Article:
# Direct sum of groups

In mathematics, a group G is called the direct sum[1][2] of two subgroups H1 and H2 if

More generally, G is called the direct sum of a finite set of subgroups {Hi} if

• each Hi is a normal subgroup of G,
• each Hi has trivial intersection with the subgroup <{Hj : ji}>,
• G = <{Hi}>; in other words, G is generated by the subgroups {Hi}.

If G is the direct sum of subgroups H and K then we write G = H + K, and if G is the direct sum of a set of subgroups {Hi} then we often write G = ∑Hi. Loosely speaking, a direct sum is isomorphic to a weak direct product of subgroups.

In abstract algebra, this method of construction can be generalized to direct sums of vector spaces, modules, and other structures; see the article direct sum of modules for more information.

This direct sum is commutative up to isomorphism. That is, if G = H + K then also G = K + H and thus H + K = K + H. It is also associative in the sense that if G = H + K, and K = L + M, then G = H + (L + M) = H + L + M.

A group which can be expressed as a direct sum of non-trivial subgroups is called decomposable, and if a group cannot be expressed as such a direct sum then it is called indecomposable.

If G = H + K, then it can be proven that:

• for all h in H, k in K, we have that h*k = k*h
• for all g in G, there exists unique h in H, k in K such that g = h*k
• There is a cancellation of the sum in a quotient; so that (H + K)/K is isomorphic to H

The above assertions can be generalized to the case of G = ∑Hi, where {Hi} is a finite set of subgroups:

• if ij, then for all hi in Hi, hj in Hj, we have that hi*hj = hj*hi
• for each g in G, there exists a unique set of elements hi in Hi such that
g = h1*h2* ... * hi * ... * hn
• There is a cancellation of the sum in a quotient; so that ((∑Hi) + K)/K is isomorphic to ∑Hi

Note the similarity with the direct product, where each g can be expressed uniquely as

g = (h1,h2, ..., hi, ..., hn).

Since hi*hj = hj*hi for all ij, it follows that multiplication of elements in a direct sum is isomorphic to multiplication of the corresponding elements in the direct product; thus for finite sets of subgroups, ∑Hi is isomorphic to the direct product ×{Hi}.

## Direct summand

Given a group ${\displaystyle G}$ , we say that a subgroup ${\displaystyle H}$ is a direct summand of ${\displaystyle G}$ if there exists another subgroup ${\displaystyle K}$ of ${\displaystyle G}$ such that ${\displaystyle G=H+K}$ .

In abelian groups, if ${\displaystyle H}$ is a divisible subgroup of ${\displaystyle G}$ , then ${\displaystyle H}$ is a direct summand of ${\displaystyle G}$ .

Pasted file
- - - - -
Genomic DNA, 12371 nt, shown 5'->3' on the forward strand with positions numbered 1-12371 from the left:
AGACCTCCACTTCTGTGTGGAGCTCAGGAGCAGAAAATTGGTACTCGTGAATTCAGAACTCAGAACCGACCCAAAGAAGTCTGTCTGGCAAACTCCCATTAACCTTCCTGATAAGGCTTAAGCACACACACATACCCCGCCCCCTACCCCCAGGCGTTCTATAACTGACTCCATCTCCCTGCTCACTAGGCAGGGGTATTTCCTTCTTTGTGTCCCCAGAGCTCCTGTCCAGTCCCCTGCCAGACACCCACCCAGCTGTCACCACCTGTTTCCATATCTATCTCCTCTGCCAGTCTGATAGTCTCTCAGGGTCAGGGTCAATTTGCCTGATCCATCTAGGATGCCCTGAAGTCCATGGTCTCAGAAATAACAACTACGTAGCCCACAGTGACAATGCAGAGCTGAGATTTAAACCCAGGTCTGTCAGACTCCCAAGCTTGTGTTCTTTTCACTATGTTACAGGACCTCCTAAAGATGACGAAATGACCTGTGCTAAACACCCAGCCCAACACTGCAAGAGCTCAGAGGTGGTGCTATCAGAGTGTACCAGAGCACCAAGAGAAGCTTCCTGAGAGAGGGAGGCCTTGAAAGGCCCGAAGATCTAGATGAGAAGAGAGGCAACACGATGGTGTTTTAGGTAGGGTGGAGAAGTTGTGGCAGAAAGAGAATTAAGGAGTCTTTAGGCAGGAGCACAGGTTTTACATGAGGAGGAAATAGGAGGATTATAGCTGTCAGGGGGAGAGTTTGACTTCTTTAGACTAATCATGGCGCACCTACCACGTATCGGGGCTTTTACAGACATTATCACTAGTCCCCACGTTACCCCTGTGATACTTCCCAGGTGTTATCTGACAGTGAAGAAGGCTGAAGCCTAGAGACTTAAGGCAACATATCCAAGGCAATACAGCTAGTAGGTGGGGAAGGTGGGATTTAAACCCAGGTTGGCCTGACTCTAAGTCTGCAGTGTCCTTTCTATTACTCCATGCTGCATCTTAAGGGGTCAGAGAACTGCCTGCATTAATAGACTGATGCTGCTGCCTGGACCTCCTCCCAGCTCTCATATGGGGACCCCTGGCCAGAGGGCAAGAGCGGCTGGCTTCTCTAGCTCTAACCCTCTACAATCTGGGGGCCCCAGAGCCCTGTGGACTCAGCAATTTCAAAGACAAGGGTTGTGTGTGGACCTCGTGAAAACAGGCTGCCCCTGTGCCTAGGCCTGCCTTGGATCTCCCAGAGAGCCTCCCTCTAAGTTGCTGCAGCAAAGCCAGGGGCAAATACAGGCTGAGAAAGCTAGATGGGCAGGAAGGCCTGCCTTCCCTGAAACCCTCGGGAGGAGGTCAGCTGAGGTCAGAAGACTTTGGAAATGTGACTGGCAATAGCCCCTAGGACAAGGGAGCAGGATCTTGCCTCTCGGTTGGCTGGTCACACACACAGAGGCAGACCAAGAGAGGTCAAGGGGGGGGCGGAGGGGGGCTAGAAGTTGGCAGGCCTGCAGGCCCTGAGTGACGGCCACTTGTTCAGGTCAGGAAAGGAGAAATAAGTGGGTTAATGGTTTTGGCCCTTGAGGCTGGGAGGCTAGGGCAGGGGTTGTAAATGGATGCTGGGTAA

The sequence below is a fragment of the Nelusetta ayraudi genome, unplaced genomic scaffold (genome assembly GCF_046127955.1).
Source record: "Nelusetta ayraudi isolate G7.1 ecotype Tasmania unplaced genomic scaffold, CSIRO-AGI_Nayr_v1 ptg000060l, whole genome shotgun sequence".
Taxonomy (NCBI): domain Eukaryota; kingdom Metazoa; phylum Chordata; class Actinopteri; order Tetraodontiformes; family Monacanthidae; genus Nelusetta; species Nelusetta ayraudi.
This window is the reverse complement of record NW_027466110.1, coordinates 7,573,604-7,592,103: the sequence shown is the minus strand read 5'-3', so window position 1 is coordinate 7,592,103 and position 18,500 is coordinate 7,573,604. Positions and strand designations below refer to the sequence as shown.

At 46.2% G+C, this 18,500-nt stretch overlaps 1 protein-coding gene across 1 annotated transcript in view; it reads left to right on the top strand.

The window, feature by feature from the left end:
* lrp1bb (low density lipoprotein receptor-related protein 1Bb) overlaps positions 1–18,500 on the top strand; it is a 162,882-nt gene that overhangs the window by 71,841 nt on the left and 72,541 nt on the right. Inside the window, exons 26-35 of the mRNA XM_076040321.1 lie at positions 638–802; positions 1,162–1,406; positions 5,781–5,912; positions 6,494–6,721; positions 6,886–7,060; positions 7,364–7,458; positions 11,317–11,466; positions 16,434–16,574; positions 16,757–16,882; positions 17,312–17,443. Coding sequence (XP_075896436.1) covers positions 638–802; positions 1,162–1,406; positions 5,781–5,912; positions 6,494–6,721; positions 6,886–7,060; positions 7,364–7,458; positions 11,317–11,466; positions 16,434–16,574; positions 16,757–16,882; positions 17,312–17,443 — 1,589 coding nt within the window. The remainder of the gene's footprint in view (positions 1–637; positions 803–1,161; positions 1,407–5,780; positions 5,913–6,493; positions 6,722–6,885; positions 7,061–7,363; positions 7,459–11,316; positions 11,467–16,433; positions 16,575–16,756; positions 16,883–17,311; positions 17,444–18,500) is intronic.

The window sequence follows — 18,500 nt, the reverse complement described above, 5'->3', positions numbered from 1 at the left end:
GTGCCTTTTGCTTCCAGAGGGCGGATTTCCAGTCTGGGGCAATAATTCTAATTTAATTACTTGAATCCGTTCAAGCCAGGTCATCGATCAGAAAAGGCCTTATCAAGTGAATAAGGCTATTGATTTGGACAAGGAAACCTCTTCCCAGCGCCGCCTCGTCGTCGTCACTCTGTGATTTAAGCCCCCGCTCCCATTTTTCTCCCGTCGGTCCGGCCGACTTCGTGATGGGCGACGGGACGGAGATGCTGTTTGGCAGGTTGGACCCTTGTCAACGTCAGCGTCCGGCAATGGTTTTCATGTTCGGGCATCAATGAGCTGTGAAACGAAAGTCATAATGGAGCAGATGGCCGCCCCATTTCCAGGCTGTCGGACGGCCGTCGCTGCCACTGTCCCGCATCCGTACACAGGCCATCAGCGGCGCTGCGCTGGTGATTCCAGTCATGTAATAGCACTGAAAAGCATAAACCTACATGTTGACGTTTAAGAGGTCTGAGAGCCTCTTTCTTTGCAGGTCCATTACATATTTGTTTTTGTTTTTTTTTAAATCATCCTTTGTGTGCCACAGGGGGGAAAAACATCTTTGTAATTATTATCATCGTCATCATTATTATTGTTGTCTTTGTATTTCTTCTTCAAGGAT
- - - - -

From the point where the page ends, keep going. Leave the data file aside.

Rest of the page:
## Examples

• If we take ${\displaystyle G=\prod _{i\in I}H_{i}}$ it is clear that ${\displaystyle G}$ is the direct product of the subgroups ${\displaystyle H_{i_{0}}\times \prod _{i\not =i_{0}}H_{i}}$ .
• If ${\displaystyle H}$ is a divisible subgroup of an abelian group ${\displaystyle G}$ then there exists another subgroup ${\displaystyle K}$ of ${\displaystyle G}$ such that ${\displaystyle G=K+H}$ .
• If ${\displaystyle G}$ also has a vector space structure then ${\displaystyle G}$ can be written as a direct sum of ${\displaystyle \mathbb {R} }$ and another subspace ${\displaystyle K}$ that will be isomorphic to the quotient ${\displaystyle G/K}$ .

## Equivalence of decompositions into direct sums

In the decomposition of a finite group into a direct sum of indecomposable subgroups the embedding of the subgroups is not unique. For example, in the Klein group ${\displaystyle V_{4}\cong C_{2}\times C_{2}}$ we have that

${\displaystyle V_{4}=\langle (0,1)\rangle +\langle (1,0)\rangle ,}$ and
${\displaystyle V_{4}=\langle (1,1)\rangle +\langle (1,0)\rangle .}$

However, the Remak-Krull-Schmidt theorem states that given a finite group G = ∑Ai = ∑Bj, where each Ai and each Bj is non-trivial and indecomposable, the two sums have equal terms up to reordering and isomorphism.

The Remak-Krull-Schmidt theorem fails for infinite groups; so in the case of infinite G = H + K = L + M, even when all subgroups are non-trivial and indecomposable, we cannot conclude that H is isomorphic to either L or M.

## Generalization to sums over infinite sets

To describe the above properties in the case where G is the direct sum of an infinite (perhaps uncountable) set of subgroups, more care is needed.

If g is an element of the cartesian product ∏{Hi} of a set of groups, let gi be the ith element of g in the product. The external direct sum of a set of groups {Hi} (written as ∑E{Hi}) is the subset of ∏{Hi}, where, for each element g of ∑E{Hi}, gi is the identity ${\displaystyle e_{H_{i}}}$ for all but a finite number of gi (equivalently, only a finite number of gi are not the identity). The group operation in the external direct sum is pointwise multiplication, as in the usual direct product.

This subset does indeed form a group, and for a finite set of groups {Hi} the external direct sum is equal to the direct product.

If G = ∑Hi, then G is isomorphic to ∑E{Hi}. Thus, in a sense, the direct sum is an "internal" external direct sum. For each element g in G, there is a unique finite set S and a unique set {hiHi : iS} such that g = ∏ {hi : i in S}.